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Blind dining at Dark Table

Updated: Mar 16

Rose appears in the doorway, a tiny girl with a big stage presence. Her straight brown hair is pulled back in a ponytail and she's wearing black pants and a black short-sleeved shirt. She speaks with animated gestures, like an improv artist, but this is the first and last chance I'll get to observe them. She shakes our hands and repeats our names. Then she says, "My name is Rose. If you need anything at all, I don't want you to be polite. I want you to call my name like you're Jack and the Titanic is sinking! Rose!! Is this your first time here? Cool! Are you nervous?! Are you excited? I'm excited! Put your hands on my shoulders and follow me!"



Is it weird that I can remember everything but her eyes? Or is it actually perfectly normal? I feel like I could draw a convincing likeness of her from cheekbones to toes, but for some reason, when my mind tries to reconstruct a composite from memory just over a week old, I can't see her eyes—or recall if I ever saw them. Was she wearing Stevie Wonder blackout shades? It could have been yellow Fright Night contact lenses for all I know. I suddenly feel paranoid that maybe I never make eye contact with anyone and this is the first time I'm realizing it. Or maybe there's just something about looking at someone who can't see you, that makes you instinctively avoid looking them in the eye...


Anyway, we enter the restaurant and the door closes behind us. I can no longer see Rose or anything else. I have my hands on her shoulders and Mr. Pink's hands are on mine. He asks if it's going to be absolutely pitch black like this in the restaurant and Rose teases back, "That's why we call it blind dining... It's not dim dining!" Dim dining! Rose is funny. She's fucking delightful.


"You don't have to worry about any steps or doors," she says as we follow closely behind her. "Nothing is going to trip you or hit you in the face. There's a curtain coming up on your left, and just past that we're going to make a 90 degree left turn."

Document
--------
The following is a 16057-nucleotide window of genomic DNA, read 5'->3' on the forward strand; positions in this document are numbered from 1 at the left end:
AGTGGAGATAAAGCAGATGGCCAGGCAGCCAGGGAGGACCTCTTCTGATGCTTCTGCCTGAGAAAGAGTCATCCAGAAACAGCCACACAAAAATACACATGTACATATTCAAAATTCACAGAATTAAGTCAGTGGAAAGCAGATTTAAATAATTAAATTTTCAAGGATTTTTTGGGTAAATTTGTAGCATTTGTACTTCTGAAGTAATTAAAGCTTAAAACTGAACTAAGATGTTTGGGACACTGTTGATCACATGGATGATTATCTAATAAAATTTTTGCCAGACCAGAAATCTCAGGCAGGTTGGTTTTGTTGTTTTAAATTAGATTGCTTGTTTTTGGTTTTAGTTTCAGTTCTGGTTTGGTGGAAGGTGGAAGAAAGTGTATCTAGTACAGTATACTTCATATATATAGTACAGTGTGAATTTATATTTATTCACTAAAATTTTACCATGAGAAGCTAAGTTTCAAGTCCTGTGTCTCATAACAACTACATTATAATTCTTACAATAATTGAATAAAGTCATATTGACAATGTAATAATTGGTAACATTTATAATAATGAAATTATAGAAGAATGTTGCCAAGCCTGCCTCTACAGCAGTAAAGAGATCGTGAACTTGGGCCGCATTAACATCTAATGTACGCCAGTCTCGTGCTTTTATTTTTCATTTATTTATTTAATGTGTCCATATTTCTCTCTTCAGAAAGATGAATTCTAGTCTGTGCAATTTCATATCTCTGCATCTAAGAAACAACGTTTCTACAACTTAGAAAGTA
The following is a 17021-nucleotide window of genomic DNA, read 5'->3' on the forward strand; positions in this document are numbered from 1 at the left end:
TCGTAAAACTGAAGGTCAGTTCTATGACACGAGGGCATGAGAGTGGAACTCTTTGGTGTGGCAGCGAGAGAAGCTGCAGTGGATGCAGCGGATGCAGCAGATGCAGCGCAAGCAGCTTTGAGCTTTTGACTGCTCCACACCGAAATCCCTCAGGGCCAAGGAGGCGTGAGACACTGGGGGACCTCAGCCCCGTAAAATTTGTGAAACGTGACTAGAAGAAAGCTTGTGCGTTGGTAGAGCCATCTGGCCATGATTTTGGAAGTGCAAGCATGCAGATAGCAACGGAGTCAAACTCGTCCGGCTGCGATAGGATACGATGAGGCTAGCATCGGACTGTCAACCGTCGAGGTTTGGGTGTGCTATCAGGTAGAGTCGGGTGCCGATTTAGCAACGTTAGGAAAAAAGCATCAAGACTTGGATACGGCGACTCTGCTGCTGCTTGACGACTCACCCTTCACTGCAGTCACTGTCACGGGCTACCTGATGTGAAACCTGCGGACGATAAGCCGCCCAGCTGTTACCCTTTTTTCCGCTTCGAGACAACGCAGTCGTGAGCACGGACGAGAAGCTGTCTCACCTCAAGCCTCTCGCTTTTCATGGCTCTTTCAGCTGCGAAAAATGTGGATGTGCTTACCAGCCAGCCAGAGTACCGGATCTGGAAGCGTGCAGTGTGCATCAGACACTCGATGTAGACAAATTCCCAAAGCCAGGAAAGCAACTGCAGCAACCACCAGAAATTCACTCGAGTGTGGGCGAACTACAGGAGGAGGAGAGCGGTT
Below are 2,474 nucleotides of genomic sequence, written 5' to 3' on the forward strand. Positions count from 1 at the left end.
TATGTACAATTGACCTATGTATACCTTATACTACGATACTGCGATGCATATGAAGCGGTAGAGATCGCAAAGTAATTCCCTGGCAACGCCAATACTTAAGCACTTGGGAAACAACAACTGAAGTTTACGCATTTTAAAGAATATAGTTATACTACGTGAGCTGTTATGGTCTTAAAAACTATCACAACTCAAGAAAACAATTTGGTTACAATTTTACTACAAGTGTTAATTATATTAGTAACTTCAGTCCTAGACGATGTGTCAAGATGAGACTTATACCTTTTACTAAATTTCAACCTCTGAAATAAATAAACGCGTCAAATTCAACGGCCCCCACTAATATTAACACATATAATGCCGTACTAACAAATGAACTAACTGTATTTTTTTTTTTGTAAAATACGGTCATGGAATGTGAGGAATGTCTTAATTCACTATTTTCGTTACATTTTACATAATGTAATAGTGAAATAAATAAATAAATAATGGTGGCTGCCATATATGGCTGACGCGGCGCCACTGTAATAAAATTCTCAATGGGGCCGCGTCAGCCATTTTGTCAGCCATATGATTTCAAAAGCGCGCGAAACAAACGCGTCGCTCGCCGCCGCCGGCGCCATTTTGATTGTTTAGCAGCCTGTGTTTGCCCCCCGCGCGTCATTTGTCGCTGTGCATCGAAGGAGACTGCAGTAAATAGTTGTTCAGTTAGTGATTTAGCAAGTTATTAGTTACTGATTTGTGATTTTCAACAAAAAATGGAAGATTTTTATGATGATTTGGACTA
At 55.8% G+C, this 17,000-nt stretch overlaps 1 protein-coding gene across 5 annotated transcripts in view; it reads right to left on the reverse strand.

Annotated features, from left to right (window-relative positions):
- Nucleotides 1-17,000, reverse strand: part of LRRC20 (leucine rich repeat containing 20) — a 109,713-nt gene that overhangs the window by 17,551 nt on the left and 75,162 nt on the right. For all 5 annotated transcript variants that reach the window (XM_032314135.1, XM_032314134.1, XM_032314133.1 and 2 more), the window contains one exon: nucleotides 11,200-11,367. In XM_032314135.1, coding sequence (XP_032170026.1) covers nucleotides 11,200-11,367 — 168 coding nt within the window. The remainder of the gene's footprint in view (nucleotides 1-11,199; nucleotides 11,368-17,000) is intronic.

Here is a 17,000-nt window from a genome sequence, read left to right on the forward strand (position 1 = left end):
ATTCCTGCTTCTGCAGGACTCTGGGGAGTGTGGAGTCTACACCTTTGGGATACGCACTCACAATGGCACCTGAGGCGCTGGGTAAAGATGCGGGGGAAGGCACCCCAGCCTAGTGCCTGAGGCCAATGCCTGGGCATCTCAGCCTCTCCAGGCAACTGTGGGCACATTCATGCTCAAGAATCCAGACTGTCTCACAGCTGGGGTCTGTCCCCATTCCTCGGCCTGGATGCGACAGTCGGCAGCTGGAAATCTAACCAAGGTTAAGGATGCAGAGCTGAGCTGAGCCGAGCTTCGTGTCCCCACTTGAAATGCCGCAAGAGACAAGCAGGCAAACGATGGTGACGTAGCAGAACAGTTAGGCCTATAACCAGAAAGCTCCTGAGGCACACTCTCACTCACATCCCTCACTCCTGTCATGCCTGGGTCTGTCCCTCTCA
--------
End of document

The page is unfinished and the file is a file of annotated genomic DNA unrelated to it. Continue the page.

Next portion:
We're given simple instructions: follow behind her in single file as she leads us first to the restrooms and then to our table. The restrooms are dimly lit and separated from the dining room by two sharp turns and a hallway. There are heavy fabric drapes over what I assume are the structural doorways. Later, Rose will tell us if we could see the room in full daylight, we'd see a lot of curtains and a shit ton of duct tape.


I'm trying not to step on her heels, but periodically our little "train" comes to a jolting halt as Mr. Pink pulls back on my shoulders and we all crash into each other. He laughs and apologizes and then picks up the rhythm again. Every time it happens, Rose says, "Oopsy!" as if she'd been going too fast and I say, "Sorry, it's not me! Babe, are you okay?" Mr. Pink says he's fine, "it's just really dark."


When we get to our table, Rose carefully deposits us next to each of our chairs, then describes the layout of the table. We're seated across from each other at a two-top with open space on either side. I move my hands along the sides of the table, getting a feel for its boundaries. I would guess it's roughly 24 to 28 inches square. Is that a standard table size? I'm probably bad at 3D modeling, but if you've been to any cafe, you've sat at this table. There are napkins and placemats, no table cloth—if you think about it for a minute, this is no doubt a safety measure. We each have a fork and a spoon but no glasswear (which is perfect for me—I hate being given water at restaurants. I never drink it and they just get in the way). There is no centerpiece but my brain will go ahead and construct one anyway, a fuzzy sort of dividing line that bisects the table halfway between us.